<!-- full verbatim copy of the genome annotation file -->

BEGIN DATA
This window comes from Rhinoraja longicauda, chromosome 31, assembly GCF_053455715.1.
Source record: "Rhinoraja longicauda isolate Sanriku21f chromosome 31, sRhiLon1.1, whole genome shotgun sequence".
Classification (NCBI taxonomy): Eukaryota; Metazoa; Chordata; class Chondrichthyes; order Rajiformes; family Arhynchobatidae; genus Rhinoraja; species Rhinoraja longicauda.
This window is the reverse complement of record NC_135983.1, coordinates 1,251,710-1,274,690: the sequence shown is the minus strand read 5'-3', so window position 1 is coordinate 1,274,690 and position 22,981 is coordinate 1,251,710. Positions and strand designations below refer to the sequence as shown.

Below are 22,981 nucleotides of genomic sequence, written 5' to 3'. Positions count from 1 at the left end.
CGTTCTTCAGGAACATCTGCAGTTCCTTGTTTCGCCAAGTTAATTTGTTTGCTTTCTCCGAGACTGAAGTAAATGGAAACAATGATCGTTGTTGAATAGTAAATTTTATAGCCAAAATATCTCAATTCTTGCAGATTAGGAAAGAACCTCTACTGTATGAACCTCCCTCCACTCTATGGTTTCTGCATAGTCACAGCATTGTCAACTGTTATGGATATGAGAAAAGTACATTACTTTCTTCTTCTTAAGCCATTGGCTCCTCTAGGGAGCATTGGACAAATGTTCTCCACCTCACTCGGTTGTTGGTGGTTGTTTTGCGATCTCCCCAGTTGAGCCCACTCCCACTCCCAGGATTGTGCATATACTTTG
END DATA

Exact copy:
This window comes from Rhinoraja longicauda, chromosome 31, assembly GCF_053455715.1.
Source record: "Rhinoraja longicauda isolate Sanriku21f chromosome 31, sRhiLon1.1, whole genome shotgun sequence".
Classification (NCBI taxonomy): Eukaryota; Metazoa; Chordata; class Chondrichthyes; order Rajiformes; family Arhynchobatidae; genus Rhinoraja; species Rhinoraja longicauda.
This window is the reverse complement of record NC_135983.1, coordinates 1,251,710-1,274,690: the sequence shown is the minus strand read 5'-3', so window position 1 is coordinate 1,274,690 and position 22,981 is coordinate 1,251,710. Positions and strand designations below refer to the sequence as shown.

Below are 22,981 nucleotides of genomic sequence, written 5' to 3'. Positions count from 1 at the left end.
CGTTCTTCAGGAACATCTGCAGTTCCTTGTTTCGCCAAGTTAATTTGTTTGCTTTCTCCGAGACTGAAGTAAATGGAAACAATGATCGTTGTTGAATAGTAAATTTTATAGCCAAAATATCTCAATTCTTGCAGATTAGGAAAGAACCTCTACTGTATGAACCTCCCTCCACTCTATGGTTTCTGCATAGTCACAGCATTGTCAACTGTTATGGATATGAGAAAAGTACATTACTTTCTTCTTCTTAAGCCATTGGCTCCTCTAGGGAGCATTGGACAAATGTTCTCCACCTCACTCGGTTGTTGGTGGTTGTTTTGCGATCTCCCCAGTTGAGCCCACTCCCACTCCCAGGATTGTGCATATACTTTG